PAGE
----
Humidity is essential for these frogs! The optimal conditions must provide them with over 80% humidity, but closer to 100% humidity is best.
Temperature and Lighting
The temperature should be kept at about 72 to 80° Fahrenheit throughout the day and no less than 70° F overnight. Under no circumstances should the temperature be over 85° F as it can prove fatal for your frog, so continuously monitor the temperature in your vivarium.
Because poison dart frogs live on the forest floor, they don’t require a lot of light—usually just enough so they can see their food. You can look at using a 20-watt fluorescent light for a 10 to 20-gallon tank. Again, be sure that any light source you use doesn’t impact the temperature in the vivarium.
Do Bumblebee Poison Dart Frogs Get Along with Other Pets?
These poison dart frogs can be kept in small or large groups in captivity, and the rule of thumb is your tank should be 10 gallons for each frog. They typically live in groups of 4 or 5 while in the wild.
Female bumblebee dart frogs tend to be aggressive with other females, so it might work better to keep them as pairs when adults. It’s also best to keep your bumblebee with other bumblebees and avoid mixing species.
What to Feed Your Bumblebee Poison Dart Frog
Bumblebee poison dart frogs eat tiny and live insects only. The most common insects for these frogs are flightless fruit flies and small crickets. The fruit flies will need to be essentially cultured by you, but the process is usually easy and relatively inexpensive. A culture will typically include a colony of adult fruit flies, different stages of larvae, as well as food for them, which should all last approximately one month.
Dart frogs should be fed about twice a day when young and once a day as adults. Their food should be dusted with a vitamin and calcium supplement before being fed to your frog. Young frogs might eat about 20 to 30 fruit flies a day, while an adult could eat 50 to 75 per day.
Keeping Your Bumblebee Poison Dart Frog Healthy
Provided you have the right-sized and well-furnished enclosure, the proper humidity, temperature, and food source, your bumblebee poison dart frog can live a long and healthy life. Some of these frogs are known to live as long as 20 years!
Handling your Bumblebee dart should be discouraged. They do lose the toxins on their skin when in captivity—a specific type of ant found in the wild allows the frog to synthesize the toxins when eaten. Without this source of food, they no longer are toxic.
However, bumblebee dart frogs have very delicate skin, and they will become stressed if handled. While the toxins aren’t usually present, it’s best to wash your hands immediately after picking up your poison dart frog.
Bumblebee poison dart frogs are seasonal breeders and might need to undergo a dry period followed by a simulated storm to help induce breeding. This can be accomplished by heavy misting. If you plan on breeding your frogs, it’s recommended that you should have several spots in the enclosure that make for good breeding areas.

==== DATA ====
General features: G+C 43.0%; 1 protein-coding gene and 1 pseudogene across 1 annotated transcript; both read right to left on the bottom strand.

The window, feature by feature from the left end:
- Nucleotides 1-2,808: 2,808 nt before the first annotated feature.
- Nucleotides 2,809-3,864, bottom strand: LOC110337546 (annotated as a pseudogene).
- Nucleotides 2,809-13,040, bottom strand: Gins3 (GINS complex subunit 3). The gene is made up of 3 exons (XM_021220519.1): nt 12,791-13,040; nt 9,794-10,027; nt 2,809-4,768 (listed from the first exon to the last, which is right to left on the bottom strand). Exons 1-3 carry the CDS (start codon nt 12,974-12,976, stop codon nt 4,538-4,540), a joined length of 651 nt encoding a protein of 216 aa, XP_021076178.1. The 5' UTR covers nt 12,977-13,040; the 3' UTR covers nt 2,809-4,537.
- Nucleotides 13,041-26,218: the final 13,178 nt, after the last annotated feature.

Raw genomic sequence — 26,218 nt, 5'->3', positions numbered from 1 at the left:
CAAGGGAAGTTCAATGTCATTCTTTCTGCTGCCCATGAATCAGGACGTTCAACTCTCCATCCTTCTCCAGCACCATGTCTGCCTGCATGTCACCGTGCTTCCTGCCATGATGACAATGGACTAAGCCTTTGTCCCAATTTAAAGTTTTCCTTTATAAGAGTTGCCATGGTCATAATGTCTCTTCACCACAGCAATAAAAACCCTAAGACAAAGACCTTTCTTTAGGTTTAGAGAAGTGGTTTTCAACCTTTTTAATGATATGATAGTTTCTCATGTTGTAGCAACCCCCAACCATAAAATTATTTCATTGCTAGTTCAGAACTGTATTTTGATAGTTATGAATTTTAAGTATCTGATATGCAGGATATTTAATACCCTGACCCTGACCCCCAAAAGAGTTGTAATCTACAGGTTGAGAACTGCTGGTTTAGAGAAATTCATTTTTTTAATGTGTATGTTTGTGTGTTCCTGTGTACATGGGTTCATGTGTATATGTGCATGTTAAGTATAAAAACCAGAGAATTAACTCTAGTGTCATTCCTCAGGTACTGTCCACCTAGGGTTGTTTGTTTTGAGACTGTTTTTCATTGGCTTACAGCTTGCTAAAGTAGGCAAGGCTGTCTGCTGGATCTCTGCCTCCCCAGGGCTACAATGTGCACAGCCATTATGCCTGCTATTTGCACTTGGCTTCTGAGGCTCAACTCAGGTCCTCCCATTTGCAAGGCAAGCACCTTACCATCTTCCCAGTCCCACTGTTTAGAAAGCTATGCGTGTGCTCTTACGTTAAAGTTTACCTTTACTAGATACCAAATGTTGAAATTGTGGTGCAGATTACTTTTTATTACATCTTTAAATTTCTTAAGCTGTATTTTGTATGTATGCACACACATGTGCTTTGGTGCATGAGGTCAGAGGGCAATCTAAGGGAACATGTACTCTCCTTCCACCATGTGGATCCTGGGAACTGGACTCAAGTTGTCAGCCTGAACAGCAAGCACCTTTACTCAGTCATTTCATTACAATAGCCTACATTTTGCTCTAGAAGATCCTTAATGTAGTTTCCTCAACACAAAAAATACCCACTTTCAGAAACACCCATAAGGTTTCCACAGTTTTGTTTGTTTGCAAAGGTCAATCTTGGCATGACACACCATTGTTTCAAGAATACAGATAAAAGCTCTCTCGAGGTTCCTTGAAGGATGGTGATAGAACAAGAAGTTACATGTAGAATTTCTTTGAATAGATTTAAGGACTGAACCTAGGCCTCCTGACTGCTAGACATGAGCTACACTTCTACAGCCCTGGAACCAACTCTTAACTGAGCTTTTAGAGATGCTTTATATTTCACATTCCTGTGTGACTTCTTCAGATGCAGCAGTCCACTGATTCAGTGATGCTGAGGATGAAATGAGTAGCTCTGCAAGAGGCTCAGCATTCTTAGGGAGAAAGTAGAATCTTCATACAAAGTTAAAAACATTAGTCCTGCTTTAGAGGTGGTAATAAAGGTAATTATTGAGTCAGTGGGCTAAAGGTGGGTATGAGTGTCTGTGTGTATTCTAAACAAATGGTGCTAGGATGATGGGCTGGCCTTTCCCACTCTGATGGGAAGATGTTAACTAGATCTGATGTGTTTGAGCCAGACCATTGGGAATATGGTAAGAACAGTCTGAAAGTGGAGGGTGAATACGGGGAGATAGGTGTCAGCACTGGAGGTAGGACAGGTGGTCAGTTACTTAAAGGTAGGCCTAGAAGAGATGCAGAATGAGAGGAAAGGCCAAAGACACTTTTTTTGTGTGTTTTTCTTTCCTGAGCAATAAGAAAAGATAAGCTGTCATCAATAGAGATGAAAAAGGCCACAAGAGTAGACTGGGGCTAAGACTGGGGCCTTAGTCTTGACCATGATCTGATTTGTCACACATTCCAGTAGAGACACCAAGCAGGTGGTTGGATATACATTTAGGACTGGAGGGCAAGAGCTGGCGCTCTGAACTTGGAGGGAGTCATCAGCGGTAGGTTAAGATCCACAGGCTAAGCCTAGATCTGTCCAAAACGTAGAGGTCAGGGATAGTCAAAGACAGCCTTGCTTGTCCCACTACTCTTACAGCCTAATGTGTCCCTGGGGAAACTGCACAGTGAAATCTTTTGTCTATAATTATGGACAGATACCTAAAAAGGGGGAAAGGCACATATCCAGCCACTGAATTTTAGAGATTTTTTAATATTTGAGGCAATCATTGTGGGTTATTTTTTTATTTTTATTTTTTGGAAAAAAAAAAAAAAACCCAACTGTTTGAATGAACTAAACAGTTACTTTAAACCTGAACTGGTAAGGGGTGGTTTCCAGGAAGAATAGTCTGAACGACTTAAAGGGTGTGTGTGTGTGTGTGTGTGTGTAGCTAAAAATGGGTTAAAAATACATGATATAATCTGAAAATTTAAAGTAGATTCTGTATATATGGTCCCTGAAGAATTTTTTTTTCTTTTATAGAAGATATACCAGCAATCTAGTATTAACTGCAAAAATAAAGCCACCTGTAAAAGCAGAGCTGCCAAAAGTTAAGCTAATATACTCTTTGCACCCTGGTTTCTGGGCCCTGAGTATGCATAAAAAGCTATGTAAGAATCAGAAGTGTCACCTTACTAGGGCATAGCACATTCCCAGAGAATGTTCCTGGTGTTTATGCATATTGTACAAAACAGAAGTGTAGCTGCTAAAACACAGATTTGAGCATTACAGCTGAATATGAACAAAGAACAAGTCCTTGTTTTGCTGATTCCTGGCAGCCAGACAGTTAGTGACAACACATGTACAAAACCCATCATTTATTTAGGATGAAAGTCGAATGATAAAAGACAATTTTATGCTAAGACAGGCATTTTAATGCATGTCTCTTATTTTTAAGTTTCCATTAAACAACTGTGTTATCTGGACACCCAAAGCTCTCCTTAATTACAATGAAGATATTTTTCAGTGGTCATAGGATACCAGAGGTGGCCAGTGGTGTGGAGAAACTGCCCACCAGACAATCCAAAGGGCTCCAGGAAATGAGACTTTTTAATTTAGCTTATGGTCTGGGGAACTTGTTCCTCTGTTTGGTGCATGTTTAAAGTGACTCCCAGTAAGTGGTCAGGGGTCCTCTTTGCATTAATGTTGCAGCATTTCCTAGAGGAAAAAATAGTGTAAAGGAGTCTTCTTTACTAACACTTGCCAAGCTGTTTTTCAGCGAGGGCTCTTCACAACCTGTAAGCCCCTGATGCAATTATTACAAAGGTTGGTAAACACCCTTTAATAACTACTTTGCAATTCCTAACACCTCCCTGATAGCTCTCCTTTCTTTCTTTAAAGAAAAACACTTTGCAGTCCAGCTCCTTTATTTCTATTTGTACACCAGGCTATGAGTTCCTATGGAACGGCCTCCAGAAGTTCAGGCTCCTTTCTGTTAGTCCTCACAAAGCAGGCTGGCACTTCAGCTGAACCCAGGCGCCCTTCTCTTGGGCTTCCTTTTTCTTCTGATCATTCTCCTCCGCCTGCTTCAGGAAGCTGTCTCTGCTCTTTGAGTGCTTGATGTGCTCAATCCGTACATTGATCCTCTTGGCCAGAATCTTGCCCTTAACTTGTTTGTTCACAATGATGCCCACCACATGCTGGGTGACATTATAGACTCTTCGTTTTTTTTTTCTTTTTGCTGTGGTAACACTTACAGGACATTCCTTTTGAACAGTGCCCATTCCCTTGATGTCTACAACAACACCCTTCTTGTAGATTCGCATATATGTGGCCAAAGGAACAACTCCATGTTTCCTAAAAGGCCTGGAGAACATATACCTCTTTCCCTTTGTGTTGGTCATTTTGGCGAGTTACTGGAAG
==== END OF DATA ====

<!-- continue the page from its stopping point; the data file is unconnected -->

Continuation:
The eggs are laid on a broad and smooth leaf and hatch into tadpoles, taking about 60 to 80 days to become young frogs.
Ensure the frogs that you purchase are very strong and healthy as they will make for the best breeders.
Are Bumblebee Poison Dart Frogs Suitable For You?
If you are an experienced poison dart frog owner or are interested in trying it out for the first time, the bumblebee poison dart frog is a fantastic pet. They will keep you entertained as they are active throughout the day, and their gorgeous, eye-catching colors are absolutely splendid!
The maintenance of these frogs isn’t terribly difficult—you just need to be prepared to maintain their habitat and be okay with handling live bugs for their dinner. You should also opt for a guinea pig, cat, or dog if you want a pet that you can physically handle.
Owning a vivarium full of lush plants and the brightly colored bumblebee poison dart frog is a sure way to liven up your own living room and bring a tiny piece of the rainforest into your home.
Featured Image Credit: Undise, Shutterstock
Kathryn was a librarian in a previous lifetime and is currently a writer about all things pets. When she was a child, she hoped to work in zoos or with wildlife in some way, thanks to her all-consuming love for animals. Unfortunately, she’s not strong in the sciences, so she fills her days with researching and writing about all kinds of animals and spends time playing with her adorable but terribly naughty tabby cat, Bella. Kathryn is hoping to add to her family in the near future – maybe another cat and a dog.
- Quick Facts about the Bumblebee Poison Dart Frog
- Bumblebee Poison Dart Frog Overview
- How Much Do Bumblebee Poison Dart Frogs Cost?
- Typical Behavior & Temperament
- Appearance & Varieties
- How to Take Care of the Bumblebee Poison Dart Frog
- Do Bumblebee Poison Dart Frogs Get Along with Other Pets?
- What to Feed Your Bumblebee Poison Dart Frog
- Keeping Your Bumblebee Poison Dart Frog Healthy
- Are Bumblebee Poison Dart Frogs Suitable For You?